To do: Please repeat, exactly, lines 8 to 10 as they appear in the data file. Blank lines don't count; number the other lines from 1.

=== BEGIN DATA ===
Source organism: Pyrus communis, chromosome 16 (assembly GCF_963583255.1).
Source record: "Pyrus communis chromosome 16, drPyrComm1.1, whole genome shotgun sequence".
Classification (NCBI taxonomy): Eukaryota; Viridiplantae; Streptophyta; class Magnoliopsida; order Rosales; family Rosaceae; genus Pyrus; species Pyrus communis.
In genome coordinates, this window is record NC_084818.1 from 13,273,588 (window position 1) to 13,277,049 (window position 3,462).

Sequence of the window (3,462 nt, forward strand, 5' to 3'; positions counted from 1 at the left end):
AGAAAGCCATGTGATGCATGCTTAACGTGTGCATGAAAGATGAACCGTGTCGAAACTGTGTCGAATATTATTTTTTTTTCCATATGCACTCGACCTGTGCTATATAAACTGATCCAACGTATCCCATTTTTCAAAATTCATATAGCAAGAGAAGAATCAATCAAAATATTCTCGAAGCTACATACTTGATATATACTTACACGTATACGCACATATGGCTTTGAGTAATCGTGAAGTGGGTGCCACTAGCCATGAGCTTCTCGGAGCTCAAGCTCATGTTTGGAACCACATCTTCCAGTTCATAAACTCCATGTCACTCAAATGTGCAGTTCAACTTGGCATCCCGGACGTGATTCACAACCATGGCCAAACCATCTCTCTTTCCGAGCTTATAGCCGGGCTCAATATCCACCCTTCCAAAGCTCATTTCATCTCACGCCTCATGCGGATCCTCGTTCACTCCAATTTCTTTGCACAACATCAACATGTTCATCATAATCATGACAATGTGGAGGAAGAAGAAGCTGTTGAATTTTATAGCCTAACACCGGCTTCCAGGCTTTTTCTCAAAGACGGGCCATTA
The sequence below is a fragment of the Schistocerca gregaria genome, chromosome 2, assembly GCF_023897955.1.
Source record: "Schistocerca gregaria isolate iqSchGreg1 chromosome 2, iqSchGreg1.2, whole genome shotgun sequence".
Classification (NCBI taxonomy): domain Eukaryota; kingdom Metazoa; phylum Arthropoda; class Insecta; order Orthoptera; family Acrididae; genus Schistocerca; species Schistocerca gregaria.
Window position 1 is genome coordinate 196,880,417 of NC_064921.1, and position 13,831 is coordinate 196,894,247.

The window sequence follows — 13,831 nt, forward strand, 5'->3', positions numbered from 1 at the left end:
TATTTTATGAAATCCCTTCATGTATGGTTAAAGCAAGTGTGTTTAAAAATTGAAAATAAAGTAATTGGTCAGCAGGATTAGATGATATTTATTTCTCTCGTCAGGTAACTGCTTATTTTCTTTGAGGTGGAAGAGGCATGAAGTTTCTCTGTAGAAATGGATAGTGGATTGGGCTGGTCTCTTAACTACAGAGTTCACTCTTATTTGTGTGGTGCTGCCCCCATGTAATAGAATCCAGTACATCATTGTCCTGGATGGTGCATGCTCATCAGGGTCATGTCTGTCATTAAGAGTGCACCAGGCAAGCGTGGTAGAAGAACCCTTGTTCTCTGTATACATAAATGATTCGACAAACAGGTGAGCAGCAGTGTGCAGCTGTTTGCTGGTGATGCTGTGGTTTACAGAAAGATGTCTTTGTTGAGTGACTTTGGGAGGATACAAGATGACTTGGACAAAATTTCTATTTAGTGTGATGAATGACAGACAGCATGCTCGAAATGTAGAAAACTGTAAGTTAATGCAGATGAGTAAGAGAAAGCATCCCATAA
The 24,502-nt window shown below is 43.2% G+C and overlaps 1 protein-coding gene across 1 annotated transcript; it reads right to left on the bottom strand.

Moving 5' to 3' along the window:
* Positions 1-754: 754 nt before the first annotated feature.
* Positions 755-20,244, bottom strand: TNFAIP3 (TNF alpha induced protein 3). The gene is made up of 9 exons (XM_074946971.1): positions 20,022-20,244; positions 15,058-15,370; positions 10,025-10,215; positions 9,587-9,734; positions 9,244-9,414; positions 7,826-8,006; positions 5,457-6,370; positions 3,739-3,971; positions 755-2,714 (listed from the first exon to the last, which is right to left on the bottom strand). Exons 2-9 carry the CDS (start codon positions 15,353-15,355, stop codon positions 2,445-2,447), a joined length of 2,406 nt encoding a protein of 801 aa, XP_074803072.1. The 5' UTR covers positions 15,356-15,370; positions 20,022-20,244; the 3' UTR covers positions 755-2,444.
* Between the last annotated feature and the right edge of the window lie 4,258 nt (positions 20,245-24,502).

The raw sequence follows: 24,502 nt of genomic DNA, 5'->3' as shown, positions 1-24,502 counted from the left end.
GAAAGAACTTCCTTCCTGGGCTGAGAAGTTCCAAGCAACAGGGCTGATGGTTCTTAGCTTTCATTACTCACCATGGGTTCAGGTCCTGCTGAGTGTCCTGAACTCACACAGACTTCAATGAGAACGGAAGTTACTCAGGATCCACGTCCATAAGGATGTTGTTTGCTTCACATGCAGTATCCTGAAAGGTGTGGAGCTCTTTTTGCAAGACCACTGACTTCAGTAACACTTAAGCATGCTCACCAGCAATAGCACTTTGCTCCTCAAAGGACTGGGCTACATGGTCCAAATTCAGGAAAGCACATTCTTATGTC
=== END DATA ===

Source record: "Schistocerca gregaria isolate iqSchGreg1 chromosome 2, iqSchGreg1.2, whole genome shotgun sequence".
Classification (NCBI taxonomy): domain Eukaryota; kingdom Metazoa; phylum Arthropoda; class Insecta; order Orthoptera; family Acrididae; genus Schistocerca; species Schistocerca gregaria.
Window position 1 is genome coordinate 196,880,417 of NC_064921.1, and position 13,831 is coordinate 196,894,247.